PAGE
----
By Geoffrey Fattah
Soon after the daughter's plea, Jeanne Redd pleaded guilty to two counts of theft of government property, two counts of theft of tribal property and three counts of trafficking in stolen artifacts.
Jeanne Redd was charged with stealing ancient artifacts from public land. Her husband was a Utah doctor who killed himself after his arrest on similar charges.
By Nicholas Riccardi
Authorities worked with an antiquities dealer who secretly recorded his conversations with the Redds and other defendants. Court papers said Jeanne Redd showed off an ax, mug, pendant and other items, saying they were taken from either tribal or federal land. She also sold the dealer four sandals taken from federal land.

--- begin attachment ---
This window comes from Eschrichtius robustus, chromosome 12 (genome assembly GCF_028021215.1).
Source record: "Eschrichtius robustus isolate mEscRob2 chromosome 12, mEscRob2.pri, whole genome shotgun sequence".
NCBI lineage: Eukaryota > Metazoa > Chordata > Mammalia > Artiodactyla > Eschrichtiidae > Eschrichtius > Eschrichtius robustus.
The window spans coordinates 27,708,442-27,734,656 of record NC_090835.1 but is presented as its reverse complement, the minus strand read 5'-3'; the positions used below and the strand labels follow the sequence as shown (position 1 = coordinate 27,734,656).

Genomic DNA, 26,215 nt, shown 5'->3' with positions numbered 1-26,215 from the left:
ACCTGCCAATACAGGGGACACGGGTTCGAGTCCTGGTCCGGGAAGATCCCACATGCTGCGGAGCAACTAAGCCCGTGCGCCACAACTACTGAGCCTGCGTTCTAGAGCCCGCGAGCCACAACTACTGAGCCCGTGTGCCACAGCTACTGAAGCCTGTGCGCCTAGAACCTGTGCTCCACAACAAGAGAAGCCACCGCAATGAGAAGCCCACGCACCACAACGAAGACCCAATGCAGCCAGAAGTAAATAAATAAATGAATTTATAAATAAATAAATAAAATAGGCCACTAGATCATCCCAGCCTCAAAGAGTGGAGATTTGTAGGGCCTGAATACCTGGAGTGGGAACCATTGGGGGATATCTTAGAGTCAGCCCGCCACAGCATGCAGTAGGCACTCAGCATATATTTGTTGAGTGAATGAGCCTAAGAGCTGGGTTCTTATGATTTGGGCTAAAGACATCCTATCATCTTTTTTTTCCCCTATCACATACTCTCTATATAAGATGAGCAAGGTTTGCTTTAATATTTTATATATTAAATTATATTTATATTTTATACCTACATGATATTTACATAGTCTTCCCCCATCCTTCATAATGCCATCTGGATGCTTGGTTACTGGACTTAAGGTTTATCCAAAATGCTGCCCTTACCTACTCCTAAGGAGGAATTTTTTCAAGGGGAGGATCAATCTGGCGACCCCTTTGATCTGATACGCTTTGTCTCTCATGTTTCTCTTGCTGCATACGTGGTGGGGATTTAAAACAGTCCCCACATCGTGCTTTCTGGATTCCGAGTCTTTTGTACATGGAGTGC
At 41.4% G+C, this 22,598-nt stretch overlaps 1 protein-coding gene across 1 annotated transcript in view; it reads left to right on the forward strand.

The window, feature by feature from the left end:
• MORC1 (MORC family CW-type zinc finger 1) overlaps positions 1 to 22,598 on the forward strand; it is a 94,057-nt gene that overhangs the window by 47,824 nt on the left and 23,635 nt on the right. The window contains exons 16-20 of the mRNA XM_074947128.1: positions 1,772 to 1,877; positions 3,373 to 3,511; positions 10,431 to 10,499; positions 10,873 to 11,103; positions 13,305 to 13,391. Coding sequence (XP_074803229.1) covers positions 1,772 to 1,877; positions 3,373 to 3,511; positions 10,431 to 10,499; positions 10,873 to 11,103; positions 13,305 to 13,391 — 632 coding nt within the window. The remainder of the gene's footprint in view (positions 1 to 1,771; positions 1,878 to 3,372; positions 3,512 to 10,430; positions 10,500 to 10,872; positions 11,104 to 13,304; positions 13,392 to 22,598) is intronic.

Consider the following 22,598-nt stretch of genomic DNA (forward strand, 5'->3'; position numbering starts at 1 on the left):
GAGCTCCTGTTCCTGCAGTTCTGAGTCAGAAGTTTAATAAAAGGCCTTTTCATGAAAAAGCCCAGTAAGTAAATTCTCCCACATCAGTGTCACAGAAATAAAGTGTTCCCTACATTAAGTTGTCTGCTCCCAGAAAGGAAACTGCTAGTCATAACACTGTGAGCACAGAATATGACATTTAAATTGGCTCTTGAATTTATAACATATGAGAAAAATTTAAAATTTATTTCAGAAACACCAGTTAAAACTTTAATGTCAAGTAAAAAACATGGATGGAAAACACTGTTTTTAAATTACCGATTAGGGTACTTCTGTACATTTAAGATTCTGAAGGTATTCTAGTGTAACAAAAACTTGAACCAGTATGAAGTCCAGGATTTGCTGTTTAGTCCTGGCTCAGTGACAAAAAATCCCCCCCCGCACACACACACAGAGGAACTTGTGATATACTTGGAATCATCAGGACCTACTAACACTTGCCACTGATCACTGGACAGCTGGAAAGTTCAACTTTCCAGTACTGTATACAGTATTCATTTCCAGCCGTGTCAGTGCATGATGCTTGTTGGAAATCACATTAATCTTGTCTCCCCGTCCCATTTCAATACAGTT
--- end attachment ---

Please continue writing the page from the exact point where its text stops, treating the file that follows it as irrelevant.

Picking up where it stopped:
As part of the terms of the plea, Redd must return all artifacts in her possession as well as relinquish computers and a GPS device that authorities say she used to find them.
Artifacts trafficking » Officials say the collection was partly stored and partly on display at the home.
By Brandon Loomis
They plucked artifacts from the home (and even ancient ornaments sprinkled along the driveway) of Jeanne Redd and her late husband, James Redd, a doctor beloved throughout rural San Juan County who killed himself after his arrest last month.
A team of 20, roughly split between FBI and Bureau of Land Management agents and Interior Department archaeologists, spent all day and into the evening at the Redd home wrapping and boxing artifacts for shipment to BLM offices in Salt Lake City, BLM Special Agent Dan Barnes said.
For more on the subject, see Blanding's Criminal Culture and Inside the Tomb Raider's Home.
Below: "Federal agents and archaeologists walk up the driveway to the Redd home south of Blanding Tuesday to search for and haul away artifacts. The turning over of artifacts was part of a plea deal with Jeanne Redd and federal prosecutors." (Al Hartmann/The Salt Lake Tribune)